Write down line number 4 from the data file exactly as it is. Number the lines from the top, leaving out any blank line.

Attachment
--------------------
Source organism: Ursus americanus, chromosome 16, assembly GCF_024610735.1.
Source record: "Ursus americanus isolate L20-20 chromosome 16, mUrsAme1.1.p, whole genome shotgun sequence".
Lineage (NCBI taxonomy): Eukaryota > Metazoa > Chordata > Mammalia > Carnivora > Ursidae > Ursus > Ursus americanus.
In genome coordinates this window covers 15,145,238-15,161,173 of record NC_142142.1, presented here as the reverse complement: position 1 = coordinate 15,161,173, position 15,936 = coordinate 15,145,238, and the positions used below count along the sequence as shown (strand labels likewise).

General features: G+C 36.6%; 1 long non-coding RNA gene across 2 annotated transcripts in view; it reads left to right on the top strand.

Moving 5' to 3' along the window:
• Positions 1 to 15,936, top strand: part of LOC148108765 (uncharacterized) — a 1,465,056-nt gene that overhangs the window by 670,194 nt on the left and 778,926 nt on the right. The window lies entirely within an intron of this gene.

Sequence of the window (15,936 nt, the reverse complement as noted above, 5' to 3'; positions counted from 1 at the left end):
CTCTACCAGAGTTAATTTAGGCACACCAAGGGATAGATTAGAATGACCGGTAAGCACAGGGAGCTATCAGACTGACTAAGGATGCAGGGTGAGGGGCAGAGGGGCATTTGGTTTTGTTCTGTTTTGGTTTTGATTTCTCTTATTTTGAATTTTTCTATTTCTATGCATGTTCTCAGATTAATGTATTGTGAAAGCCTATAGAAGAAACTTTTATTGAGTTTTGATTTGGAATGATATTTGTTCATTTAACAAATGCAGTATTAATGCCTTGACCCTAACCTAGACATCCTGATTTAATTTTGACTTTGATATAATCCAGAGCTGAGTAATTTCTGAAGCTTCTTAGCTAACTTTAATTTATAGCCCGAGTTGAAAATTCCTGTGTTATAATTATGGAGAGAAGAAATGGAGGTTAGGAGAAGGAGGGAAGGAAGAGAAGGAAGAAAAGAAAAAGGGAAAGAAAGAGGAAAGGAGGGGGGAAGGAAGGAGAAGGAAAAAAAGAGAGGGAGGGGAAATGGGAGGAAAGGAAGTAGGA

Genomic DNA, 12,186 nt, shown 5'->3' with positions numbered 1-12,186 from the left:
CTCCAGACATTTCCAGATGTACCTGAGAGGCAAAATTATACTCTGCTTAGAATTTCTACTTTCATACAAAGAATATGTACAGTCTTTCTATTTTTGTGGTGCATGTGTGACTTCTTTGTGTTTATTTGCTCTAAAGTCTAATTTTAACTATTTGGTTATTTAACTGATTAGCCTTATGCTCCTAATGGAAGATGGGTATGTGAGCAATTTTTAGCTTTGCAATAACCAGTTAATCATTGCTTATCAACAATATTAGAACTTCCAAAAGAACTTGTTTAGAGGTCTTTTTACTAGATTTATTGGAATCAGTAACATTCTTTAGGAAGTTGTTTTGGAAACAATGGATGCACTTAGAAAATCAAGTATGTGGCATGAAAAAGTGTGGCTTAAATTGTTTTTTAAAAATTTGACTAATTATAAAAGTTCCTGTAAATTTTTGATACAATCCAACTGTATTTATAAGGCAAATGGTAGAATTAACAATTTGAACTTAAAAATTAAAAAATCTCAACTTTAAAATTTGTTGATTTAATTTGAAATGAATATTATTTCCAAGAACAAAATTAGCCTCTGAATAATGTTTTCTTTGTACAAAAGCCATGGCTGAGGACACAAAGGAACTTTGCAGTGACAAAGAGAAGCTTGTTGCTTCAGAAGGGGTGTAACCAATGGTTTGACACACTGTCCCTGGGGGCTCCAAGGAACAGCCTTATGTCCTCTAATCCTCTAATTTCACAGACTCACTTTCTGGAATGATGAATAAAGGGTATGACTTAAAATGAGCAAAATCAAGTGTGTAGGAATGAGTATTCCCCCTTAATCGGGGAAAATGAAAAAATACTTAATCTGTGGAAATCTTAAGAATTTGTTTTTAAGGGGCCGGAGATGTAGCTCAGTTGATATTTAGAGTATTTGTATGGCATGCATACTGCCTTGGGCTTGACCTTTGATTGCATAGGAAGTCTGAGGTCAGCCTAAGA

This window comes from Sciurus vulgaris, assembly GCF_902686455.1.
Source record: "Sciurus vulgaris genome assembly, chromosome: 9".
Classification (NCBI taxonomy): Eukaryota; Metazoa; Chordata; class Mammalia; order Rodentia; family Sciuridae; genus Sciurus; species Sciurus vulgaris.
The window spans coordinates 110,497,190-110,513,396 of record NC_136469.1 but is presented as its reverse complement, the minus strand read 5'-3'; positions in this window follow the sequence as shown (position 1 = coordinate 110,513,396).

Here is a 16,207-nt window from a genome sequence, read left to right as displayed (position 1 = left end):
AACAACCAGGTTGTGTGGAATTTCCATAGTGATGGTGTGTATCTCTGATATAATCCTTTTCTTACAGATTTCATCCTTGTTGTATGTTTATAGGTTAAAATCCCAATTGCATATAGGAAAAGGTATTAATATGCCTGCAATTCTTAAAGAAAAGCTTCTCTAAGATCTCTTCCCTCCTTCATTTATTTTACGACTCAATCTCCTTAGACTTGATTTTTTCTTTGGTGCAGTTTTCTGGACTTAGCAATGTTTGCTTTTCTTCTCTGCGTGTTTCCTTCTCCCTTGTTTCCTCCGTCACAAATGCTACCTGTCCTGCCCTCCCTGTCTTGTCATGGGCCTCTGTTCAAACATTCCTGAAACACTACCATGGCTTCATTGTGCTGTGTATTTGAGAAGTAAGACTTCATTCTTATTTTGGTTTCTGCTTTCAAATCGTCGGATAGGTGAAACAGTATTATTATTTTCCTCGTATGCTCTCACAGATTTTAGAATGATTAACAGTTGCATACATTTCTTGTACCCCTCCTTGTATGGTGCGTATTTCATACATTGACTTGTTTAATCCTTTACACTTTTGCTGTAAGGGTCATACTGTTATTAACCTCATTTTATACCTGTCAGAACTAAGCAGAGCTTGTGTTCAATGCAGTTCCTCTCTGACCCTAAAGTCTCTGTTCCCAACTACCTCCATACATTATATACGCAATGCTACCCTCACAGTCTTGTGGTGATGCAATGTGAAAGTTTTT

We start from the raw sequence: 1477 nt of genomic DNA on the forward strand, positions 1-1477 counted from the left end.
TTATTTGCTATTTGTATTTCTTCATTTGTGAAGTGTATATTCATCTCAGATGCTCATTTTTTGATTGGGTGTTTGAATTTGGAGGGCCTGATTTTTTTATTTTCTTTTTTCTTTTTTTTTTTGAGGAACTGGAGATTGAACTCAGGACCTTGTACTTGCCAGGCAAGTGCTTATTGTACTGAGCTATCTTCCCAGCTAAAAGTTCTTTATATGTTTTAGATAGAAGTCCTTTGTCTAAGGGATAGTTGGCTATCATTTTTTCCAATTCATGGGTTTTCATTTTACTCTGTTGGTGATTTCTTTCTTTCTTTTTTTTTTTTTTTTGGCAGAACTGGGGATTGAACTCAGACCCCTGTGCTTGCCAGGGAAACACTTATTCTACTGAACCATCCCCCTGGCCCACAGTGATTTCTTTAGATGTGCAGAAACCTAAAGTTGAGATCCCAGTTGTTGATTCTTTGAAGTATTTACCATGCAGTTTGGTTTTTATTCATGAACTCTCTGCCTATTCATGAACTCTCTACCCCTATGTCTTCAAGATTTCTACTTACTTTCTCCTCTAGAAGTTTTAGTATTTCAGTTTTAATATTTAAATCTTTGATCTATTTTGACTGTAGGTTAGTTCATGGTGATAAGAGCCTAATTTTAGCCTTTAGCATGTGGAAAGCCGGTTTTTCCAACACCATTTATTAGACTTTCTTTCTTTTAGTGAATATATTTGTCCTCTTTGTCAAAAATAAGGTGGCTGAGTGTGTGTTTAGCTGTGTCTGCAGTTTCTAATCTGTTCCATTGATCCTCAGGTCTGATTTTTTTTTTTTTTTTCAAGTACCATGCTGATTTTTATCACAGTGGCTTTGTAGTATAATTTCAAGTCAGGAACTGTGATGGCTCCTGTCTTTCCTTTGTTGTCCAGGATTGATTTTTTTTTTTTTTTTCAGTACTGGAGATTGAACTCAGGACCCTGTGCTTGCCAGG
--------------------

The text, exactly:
In genome coordinates this window covers 15,145,238-15,161,173 of record NC_142142.1, presented here as the reverse complement: position 1 = coordinate 15,161,173, position 15,936 = coordinate 15,145,238, and the positions used below count along the sequence as shown (strand labels likewise).